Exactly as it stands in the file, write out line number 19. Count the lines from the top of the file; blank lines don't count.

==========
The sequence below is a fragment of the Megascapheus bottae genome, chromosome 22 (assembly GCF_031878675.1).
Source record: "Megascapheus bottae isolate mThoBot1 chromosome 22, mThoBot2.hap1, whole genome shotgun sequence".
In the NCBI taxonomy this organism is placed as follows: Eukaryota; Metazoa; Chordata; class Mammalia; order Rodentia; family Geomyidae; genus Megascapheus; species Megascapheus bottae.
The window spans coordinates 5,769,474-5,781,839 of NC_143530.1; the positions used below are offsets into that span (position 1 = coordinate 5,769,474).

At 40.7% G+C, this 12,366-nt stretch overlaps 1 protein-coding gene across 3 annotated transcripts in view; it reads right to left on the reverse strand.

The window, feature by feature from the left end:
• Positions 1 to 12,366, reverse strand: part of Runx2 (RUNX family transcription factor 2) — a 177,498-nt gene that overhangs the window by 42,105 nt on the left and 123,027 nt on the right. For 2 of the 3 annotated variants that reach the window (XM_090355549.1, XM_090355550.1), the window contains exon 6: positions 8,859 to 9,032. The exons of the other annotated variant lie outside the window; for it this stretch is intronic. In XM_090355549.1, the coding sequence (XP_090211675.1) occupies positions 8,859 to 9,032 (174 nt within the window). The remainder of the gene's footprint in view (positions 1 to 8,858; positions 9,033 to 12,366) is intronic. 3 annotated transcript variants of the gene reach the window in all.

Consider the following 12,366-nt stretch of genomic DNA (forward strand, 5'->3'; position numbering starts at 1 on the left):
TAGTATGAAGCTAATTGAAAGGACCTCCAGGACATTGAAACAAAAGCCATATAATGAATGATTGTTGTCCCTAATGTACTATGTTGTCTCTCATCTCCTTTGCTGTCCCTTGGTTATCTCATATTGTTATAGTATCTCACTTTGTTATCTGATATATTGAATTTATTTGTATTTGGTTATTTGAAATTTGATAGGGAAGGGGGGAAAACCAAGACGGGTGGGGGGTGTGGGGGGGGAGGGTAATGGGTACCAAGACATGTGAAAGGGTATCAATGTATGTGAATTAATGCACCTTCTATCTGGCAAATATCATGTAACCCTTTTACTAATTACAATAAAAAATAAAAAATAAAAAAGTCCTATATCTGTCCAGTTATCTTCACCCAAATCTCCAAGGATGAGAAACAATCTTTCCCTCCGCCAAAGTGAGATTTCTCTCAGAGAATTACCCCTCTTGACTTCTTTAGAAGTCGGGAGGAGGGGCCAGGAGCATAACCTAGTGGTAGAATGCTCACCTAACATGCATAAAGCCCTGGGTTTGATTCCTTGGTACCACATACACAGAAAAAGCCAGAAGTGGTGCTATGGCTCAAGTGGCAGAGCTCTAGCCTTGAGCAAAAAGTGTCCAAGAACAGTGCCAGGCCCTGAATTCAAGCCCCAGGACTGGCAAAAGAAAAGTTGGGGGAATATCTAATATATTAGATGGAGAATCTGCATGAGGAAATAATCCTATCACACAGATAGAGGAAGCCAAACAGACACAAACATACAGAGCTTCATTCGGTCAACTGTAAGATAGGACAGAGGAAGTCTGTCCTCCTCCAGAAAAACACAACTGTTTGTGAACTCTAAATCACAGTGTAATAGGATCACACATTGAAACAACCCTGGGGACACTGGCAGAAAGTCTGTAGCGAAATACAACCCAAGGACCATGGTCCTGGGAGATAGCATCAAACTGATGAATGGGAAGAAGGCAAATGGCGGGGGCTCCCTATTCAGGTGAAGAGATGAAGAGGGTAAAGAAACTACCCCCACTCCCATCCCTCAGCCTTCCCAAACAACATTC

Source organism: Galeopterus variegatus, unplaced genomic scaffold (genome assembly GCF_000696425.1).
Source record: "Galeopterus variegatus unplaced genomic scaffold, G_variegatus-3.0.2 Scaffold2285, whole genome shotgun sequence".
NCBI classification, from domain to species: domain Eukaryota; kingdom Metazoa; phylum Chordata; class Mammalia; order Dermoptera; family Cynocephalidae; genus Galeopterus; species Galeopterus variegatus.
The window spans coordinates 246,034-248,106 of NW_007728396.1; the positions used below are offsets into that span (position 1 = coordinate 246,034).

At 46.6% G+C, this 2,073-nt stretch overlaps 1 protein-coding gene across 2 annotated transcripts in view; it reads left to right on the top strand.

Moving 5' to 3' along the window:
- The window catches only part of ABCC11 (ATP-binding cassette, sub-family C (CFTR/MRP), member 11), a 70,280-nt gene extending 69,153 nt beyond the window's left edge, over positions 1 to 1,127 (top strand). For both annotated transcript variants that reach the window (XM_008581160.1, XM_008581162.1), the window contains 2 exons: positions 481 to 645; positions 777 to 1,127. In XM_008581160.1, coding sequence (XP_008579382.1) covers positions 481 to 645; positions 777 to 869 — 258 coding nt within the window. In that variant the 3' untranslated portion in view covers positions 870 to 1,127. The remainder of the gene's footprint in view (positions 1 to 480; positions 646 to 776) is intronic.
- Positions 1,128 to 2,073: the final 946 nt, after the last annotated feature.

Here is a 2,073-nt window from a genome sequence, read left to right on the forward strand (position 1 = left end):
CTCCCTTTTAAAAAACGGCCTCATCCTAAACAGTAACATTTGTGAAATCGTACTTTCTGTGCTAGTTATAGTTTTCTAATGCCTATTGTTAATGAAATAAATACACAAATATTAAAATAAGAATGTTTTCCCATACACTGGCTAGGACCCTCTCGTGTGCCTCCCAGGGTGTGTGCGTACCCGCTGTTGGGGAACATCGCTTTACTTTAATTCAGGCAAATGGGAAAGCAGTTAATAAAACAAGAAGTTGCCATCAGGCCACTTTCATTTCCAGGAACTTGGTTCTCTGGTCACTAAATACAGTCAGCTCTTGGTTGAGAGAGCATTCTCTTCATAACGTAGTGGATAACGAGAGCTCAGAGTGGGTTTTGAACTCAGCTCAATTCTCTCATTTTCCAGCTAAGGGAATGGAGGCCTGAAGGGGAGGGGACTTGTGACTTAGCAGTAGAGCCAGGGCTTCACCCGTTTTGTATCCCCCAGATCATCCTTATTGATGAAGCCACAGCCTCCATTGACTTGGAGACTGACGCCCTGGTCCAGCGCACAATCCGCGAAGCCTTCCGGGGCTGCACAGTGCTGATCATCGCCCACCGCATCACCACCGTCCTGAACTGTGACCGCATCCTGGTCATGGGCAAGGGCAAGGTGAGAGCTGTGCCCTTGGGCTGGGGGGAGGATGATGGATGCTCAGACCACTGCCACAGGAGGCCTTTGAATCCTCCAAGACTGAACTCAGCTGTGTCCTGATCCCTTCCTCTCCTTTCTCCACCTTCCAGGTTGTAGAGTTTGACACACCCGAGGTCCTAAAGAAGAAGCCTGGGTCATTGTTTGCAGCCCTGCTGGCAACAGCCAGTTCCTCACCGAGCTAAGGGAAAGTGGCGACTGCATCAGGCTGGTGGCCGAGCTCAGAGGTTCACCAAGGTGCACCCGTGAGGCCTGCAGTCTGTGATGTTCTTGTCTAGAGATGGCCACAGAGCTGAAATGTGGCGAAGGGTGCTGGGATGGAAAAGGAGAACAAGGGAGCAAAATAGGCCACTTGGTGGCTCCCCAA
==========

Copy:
CTCCCTTTTAAAAAACGGCCTCATCCTAAACAGTAACATTTGTGAAATCGTACTTTCTGTGCTAGTTATAGTTTTCTAATGCCTATTGTTAATGAAATAAATACACAAATATTAAAATAAGAATGTTTTCCCATACACTGGCTAGGACCCTCTCGTGTGCCTCCCAGGGTGTGTGCGTACCCGCTGTTGGGGAACATCGCTTTACTTTAATTCAGGCAAATGGGAAAGCAGTTAATAAAACAAGAAGTTGCCATCAGGCCACTTTCATTTCCAGGAACTTGGTTCTCTGGTCACTAAATACAGTCAGCTCTTGGTTGAGAGAGCATTCTCTTCATAACGTAGTGGATAACGAGAGCTCAGAGTGGGTTTTGAACTCAGCTCAATTCTCTCATTTTCCAGCTAAGGGAATGGAGGCCTGAAGGGGAGGGGACTTGTGACTTAGCAGTAGAGCCAGGGCTTCACCCGTTTTGTATCCCCCAGATCATCCTTATTGATGAAGCCACAGCCTCCATTGACTTGGAGACTGACGCCCTGGTCCAGCGCACAATCCGCGAAGCCTTCCGGGGCTGCACAGTGCTGATCATCGCCCACCGCATCACCACCGTCCTGAACTGTGACCGCATCCTGGTCATGGGCAAGGGCAAGGTGAGAGCTGTGCCCTTGGGCTGGGGGGAGGATGATGGATGCTCAGACCACTGCCACAGGAGGCCTTTGAATCCTCCAAGACTGAACTCAGCTGTGTCCTGATCCCTTCCTCTCCTTTCTCCACCTTCCAGGTTGTAGAGTTTGACACACCCGAGGTCCTAAAGAAGAAGCCTGGGTCATTGTTTGCAGCCCTGCTGGCAACAGCCAGTTCCTCACCGAGCTAAGGGAAAGTGGCGACTGCATCAGGCTGGTGGCCGAGCTCAGAGGTTCACCAAGGTGCACCCGTGAGGCCTGCAGTCTGTGATGTTCTTGTCTAGAGATGGCCACAGAGCTGAAATGTGGCGAAGGGTGCTGGGATGGAAAAGGAGAACAAGGGAGCAAAATAGGCCACTTGGTGGCTCCCCAA